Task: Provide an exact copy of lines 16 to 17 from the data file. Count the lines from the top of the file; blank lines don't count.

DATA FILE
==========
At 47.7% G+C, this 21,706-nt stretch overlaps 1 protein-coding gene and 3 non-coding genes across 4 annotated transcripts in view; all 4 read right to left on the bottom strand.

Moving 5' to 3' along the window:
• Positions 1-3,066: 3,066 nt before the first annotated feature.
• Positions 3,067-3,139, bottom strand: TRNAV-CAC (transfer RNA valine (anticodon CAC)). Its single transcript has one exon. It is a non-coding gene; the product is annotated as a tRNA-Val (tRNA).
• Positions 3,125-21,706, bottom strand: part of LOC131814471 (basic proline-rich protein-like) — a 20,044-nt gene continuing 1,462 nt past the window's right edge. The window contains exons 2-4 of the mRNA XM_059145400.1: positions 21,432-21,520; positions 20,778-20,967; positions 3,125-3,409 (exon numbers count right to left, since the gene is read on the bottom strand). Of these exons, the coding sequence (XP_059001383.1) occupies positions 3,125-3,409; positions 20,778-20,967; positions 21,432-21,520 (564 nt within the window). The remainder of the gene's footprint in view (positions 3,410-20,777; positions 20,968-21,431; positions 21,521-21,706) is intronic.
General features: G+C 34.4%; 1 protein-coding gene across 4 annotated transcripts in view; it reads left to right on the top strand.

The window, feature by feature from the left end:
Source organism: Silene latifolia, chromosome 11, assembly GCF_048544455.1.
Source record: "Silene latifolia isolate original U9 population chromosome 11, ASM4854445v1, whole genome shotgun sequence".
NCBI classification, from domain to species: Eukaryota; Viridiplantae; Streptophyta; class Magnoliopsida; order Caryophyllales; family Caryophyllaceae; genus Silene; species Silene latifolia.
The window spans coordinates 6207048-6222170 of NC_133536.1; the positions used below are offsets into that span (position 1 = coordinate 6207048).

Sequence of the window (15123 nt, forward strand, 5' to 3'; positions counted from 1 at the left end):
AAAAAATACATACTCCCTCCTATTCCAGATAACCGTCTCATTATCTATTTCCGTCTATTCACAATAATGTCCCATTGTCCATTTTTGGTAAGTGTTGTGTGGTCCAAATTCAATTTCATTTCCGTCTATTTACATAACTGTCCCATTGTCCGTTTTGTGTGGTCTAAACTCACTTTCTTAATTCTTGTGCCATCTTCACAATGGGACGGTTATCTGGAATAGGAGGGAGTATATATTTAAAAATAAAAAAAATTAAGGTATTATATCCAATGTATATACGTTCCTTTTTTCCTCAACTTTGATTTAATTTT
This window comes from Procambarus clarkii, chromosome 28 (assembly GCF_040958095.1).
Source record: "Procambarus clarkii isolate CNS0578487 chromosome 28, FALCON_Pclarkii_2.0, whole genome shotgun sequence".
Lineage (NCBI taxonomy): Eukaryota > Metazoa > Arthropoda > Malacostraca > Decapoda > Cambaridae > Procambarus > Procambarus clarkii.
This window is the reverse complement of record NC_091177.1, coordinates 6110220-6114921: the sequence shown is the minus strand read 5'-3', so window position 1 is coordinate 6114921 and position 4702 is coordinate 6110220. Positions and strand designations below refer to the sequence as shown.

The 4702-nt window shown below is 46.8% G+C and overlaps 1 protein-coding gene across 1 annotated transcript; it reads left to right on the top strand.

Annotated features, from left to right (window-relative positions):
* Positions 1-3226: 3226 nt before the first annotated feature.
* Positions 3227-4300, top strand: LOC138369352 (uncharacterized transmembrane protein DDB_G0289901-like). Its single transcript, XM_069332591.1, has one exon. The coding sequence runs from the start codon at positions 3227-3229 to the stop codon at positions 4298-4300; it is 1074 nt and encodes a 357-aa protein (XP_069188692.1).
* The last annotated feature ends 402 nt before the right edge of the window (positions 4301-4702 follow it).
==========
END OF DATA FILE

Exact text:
Lineage (NCBI taxonomy): Eukaryota > Metazoa > Arthropoda > Malacostraca > Decapoda > Cambaridae > Procambarus > Procambarus clarkii.
This window is the reverse complement of record NC_091177.1, coordinates 6110220-6114921: the sequence shown is the minus strand read 5'-3', so window position 1 is coordinate 6114921 and position 4702 is coordinate 6110220. Positions and strand designations below refer to the sequence as shown.